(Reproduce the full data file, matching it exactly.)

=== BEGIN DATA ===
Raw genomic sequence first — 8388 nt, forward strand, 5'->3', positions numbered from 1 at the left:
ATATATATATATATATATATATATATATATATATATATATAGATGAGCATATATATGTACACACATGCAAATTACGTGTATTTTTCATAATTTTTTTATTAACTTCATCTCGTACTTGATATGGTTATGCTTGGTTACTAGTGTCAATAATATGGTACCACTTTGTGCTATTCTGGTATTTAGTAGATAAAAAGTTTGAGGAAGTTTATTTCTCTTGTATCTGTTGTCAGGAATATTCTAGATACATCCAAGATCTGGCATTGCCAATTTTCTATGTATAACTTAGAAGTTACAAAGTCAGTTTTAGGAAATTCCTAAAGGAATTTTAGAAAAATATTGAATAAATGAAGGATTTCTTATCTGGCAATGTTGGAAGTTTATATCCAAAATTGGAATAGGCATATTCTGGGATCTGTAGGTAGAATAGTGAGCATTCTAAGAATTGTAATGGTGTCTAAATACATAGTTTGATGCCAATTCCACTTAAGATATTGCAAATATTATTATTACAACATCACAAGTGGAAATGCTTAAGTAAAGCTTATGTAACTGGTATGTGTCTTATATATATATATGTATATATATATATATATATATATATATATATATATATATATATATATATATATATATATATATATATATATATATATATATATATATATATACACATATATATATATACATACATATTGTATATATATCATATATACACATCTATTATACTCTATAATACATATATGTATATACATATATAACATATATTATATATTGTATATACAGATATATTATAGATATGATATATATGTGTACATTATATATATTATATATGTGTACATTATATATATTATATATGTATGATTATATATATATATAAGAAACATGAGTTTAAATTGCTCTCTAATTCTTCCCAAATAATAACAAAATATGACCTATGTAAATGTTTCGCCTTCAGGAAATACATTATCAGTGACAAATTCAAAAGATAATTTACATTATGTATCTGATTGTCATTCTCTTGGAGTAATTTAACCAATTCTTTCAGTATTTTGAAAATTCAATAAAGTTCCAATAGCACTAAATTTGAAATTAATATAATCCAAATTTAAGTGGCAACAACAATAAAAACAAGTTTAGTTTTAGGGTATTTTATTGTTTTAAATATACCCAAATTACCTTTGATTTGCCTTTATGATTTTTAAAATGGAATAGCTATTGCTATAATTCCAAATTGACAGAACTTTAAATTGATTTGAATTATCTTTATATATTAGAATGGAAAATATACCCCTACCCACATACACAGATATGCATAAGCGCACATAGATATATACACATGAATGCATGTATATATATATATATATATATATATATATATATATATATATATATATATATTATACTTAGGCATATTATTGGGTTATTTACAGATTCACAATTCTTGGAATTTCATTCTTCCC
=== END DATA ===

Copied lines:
Raw genomic sequence first — 8388 nt, forward strand, 5'->3', positions numbered from 1 at the left:
ATATATATATATATATATATATATATATATATATATATATAGATGAGCATATATATGTACACACATGCAAATTACGTGTATTTTTCATAATTTTTTTATTAACTTCATCTCGTACTTGATATGGTTATGCTTGGTTACTAGTGTCAATAATATGGTACCACTTTGTGCTATTCTGGTATTTAGTAGATAAAAAGTTTGAGGAAGTTTATTTCTCTTGTATCTGTTGTCAGGAATATTCTAGATACATCCAAGATCTGGCATTGCCAATTTTCTATGTATAACTTAGAAGTTACAAAGTCAGTTTTAGGAAATTCCTAAAGGAATTTTAGAAAAATATTGAATAAATGAAGGATTTCTTATCTGGCAATGTTGGAAGTTTATATCCAAAATTGGAATAGGCATATTCTGGGATCTGTAGGTAGAATAGTGAGCATTCTAAGAATTGTAATGGTGTCTAAATACATAGTTTGATGCCAATTCCACTTAAGATATTGCAAATATTATTATTACAACATCACAAGTGGAAATGCTTAAGTAAAGCTTATGTAACTGGTATGTGTCTTATATATATATATGTATATATATATATATATATATATATATATATATATATATATATATATATATATATATATATATATATATATATATATATATATATATATATACACATATATATATATACATACATATTGTATATATATCATATATACACATCTATTATACTCTATAATACATATATGTATATACATATATAACATATATTATATATTGTATATACAGATATATTATAGATATGATATATATGTGTACATTATATATATTATATATGTGTACATTATATATATTATATATGTATGATTATATATATATATAAGAAACATGAGTTTAAATTGCTCTCTAATTCTTCCCAAATAATAACAAAATATGACCTATGTAAATGTTTCGCCTTCAGGAAATACATTATCAGTGACAAATTCAAAAGATAATTTACATTATGTATCTGATTGTCATTCTCTTGGAGTAATTTAACCAATTCTTTCAGTATTTTGAAAATTCAATAAAGTTCCAATAGCACTAAATTTGAAATTAATATAATCCAAATTTAAGTGGCAACAACAATAAAAACAAGTTTAGTTTTAGGGTATTTTATTGTTTTAAATATACCCAAATTACCTTTGATTTGCCTTTATGATTTTTAAAATGGAATAGCTATTGCTATAATTCCAAATTGACAGAACTTTAAATTGATTTGAATTATCTTTATATATTAGAATGGAAAATATACCCCTACCCACATACACAGATATGCATAAGCGCACATAGATATATACACATGAATGCATGTATATATATATATATATATATATATATATATATATATATATATATATATATTATACTTAGGCATATTATTGGGTTATTTACAGATTCACAATTCTTGGAATTTCATTCTTCCC